First came the run on face masks, disinfectant wipes, toilet paper, even bottled water, out of fear, perhaps, that the nation’s faucets might break from the strain of all that extra hand-washing.
But now — with sports seasons suspended and concerts and theaters closing their doors due to the coronavirus — the world as we knew it is completely shuttered. Given the American proclivity for panic-shopping during times of disaster, ransacking stores until the shelves are naked, what will be the next commodity to disappear?
Maybe, in a month or two, pregnancy testing kits.
History, headlines, and conventional wisdom have suggested that during times of natural disasters, and in the absence of other distractions, people turn to each other and, let’s just say, frolic productively.
To midwife Ann Whitman, it’s a clear case of storm leads to stork. “It’s anything that causes people to stay home more," said Whitman, who runs Home Midwifery Services in Reading and has delivered babies for 29 years. "Remember we had all that snow three or four years ago?” Her business surged nine months later. “People tend to take comfort by getting close.”
Still, epidemiological research on the topic is not conclusive, and for years scientists and others have debated whether there really is a demonstrable correlation between natural disasters and baby boomlets. Many dismiss it as urban legend, or myth.
One of the first studies on the subject concerned the Great Blackout of Nov. 9, 1965, when the electricity went out in New York City. Precisely nine months later, on Aug. 10, 1966, the New York Times carried a banner headline announcing: “BIRTHS UP 9 MONTHS AFTER THE BLACKOUT.” But a landmark study in 1970 failed to back it up when demographer J. Richard Udry of the University of North Carolina found the number of births was actually not remarkable for 1966 when compared to the previous five years.
He concluded, unpoetically: “It is evidently pleasing to many people to fantasize that when people are trapped by some immobilizing event which deprives them of their usual activities, most will turn to copulation.”
That didn’t put an end to the debate over whether catastrophes drive people together and influence birthrates. More studies followed, using larger sample sizes. In 2005, researchers at the University of Oklahoma looked at birth patterns in the aftermath of the 1995 Oklahoma City terrorist bombing and found an uptick in births nine months later in Oklahoma County that was “interpretable, consistent and significant.”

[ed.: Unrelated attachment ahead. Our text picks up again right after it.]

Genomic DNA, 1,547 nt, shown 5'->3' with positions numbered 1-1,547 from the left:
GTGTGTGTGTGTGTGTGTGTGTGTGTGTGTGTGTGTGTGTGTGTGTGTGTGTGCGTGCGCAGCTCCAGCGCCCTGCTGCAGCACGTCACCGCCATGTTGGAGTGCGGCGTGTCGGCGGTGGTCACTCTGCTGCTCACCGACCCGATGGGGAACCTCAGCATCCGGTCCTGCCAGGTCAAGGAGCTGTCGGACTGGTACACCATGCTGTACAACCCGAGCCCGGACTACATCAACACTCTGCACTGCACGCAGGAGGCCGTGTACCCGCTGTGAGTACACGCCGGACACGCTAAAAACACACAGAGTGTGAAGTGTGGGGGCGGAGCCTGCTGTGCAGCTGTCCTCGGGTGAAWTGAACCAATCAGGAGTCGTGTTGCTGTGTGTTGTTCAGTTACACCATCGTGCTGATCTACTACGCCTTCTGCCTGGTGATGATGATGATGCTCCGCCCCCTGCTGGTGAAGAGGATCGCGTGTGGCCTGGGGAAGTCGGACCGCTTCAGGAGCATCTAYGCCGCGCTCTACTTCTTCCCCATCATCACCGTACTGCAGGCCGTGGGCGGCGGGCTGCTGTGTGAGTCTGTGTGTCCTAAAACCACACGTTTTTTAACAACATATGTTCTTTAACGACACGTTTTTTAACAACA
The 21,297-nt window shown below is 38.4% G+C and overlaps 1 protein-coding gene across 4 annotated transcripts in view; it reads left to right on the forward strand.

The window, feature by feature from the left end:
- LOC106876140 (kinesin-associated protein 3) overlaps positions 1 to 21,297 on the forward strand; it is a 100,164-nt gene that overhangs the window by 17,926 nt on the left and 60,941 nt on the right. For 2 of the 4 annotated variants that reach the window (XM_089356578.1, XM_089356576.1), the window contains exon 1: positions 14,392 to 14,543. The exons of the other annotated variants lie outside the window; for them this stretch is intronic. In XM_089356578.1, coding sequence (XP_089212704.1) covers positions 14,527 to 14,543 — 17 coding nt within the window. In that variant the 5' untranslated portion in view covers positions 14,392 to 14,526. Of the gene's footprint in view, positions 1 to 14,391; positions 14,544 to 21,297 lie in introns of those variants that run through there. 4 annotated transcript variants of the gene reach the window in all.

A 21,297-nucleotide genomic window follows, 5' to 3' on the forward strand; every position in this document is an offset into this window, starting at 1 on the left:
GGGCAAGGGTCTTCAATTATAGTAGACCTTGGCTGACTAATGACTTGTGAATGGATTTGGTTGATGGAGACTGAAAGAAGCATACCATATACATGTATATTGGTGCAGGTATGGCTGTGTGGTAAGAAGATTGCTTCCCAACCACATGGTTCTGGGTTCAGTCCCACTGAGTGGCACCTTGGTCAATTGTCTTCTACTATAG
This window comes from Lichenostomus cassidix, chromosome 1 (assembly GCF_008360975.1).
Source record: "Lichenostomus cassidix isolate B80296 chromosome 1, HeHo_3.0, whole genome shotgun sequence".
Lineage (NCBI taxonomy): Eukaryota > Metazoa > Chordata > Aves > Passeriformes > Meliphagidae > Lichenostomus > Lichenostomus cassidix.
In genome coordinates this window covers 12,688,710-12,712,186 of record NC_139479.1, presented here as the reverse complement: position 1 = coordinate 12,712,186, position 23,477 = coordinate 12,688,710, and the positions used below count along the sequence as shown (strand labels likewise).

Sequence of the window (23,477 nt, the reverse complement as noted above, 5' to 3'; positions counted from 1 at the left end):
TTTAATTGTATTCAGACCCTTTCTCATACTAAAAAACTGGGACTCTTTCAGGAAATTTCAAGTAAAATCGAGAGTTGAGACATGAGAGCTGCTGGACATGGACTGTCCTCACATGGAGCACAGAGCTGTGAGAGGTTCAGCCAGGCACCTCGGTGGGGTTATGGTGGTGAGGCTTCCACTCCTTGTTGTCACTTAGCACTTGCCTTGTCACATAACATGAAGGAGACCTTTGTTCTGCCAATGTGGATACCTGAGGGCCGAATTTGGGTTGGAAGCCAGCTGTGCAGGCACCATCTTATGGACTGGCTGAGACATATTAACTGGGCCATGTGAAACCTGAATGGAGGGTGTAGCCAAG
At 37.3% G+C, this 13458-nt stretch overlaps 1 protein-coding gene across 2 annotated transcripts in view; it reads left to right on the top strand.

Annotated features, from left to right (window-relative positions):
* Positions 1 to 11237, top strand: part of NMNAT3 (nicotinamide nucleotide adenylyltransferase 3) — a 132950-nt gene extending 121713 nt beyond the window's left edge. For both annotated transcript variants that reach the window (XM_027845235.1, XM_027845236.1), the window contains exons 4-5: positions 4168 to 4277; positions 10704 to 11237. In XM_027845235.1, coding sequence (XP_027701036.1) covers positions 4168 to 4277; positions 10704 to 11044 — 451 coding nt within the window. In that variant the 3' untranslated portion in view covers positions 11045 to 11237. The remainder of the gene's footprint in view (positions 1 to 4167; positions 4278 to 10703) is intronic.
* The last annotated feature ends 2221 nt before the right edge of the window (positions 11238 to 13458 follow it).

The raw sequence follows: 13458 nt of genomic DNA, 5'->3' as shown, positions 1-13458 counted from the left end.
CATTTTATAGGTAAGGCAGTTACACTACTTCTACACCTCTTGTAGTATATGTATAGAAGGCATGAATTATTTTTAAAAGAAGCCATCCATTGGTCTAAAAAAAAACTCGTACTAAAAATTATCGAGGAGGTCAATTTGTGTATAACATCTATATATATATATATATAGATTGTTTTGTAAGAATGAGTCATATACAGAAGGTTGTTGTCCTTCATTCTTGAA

A possible reason, the study suggested, was that parents came to see that life was more fragile than before and responded by having more children.
Since then, others have observed that disastrous events that bring people together do seem to correlate with a spike in births. In 1990, the year after Hurricane Hugo struck South Carolina, births jumped in all 24 counties declared disaster areas compared with the other 22 counties in the state, according to a 2002 study published in The Journal of Family Psychology. (But divorce rates did, too.) There were reports of a spike in “hurricane babies” in New York and New Jersey nine months after Hurricane Sandy caused widespread power outages in October 2012. Hospitals in Kissimmee, Florida reported a 5 percent increase in births after Hurricane Irma in 2017.
Though this new virus is still young, in virology terms, researchers are already weighing in on whether a crop of coronavirus babies is just around the corner.
Just this week, on March 11, Lyman Stone, a research fellow at the Institute for Family Studies and former International Economist at the US Department of Agriculture published a lengthy piece for the Institute for Family Studies blog called “Will the Coronavirus Spike Births?”
His answer to this question is: very likely, with caveats. He writes that high mortality events such as influenza outbreaks, major hurricanes, the Ebola outbreak in West Africa, and an earthquake in Japan, were seen to lead to fewer conceptions and thus large decreases in births nine months later.
But then – starting at around 10 or 11 months after an epidemic, fertility rebounds and birth rates begin to recover, he writes. The rebound could be significant depending on how much the infection has spread, as well as the mortality rate: “COVID could boost births over four years after the epidemic runs its course by anywhere from 0.3% to 40%,” according to Stone. (He notes that fear and trauma, “this sense of existential insecurity,” could play a role in motivating higher fertility.)
The state of the economy, he adds, could also play a role in the number of births.
“If Americans take proactive measures to stay home together more and avoid going out, and in doing so also succeed in preventing COVID from spreading widely, and if policymakers take measures to keep the economy humming,” he wrote, “then U.S. birth rates could actually rise slightly in the next year as a result of COVID.”
This seems a reasonable assumption to Lauren A. Wise, a professor of epidemiology at Boston University School of Public Health. “If the couples are stuck at home and not ill from infection, it is plausible that they would engage in more regular intercourse and that we would see a spike in the birth rates in 39-40 weeks from now,” she said.
To put it psychological terms, “we’re all in foxholes at this point that may push us towards intimacy,” said Alexander Halavais, an associate professor at Arizona State University’s School of Social and Behavioral Sciences. Especially when there are no kids in the family to begin with.
“Not to get too personal,” he laughed, “but I have two kids at home and nothing is happening.”
Linda Matchan can be reached at firstname.lastname@example.org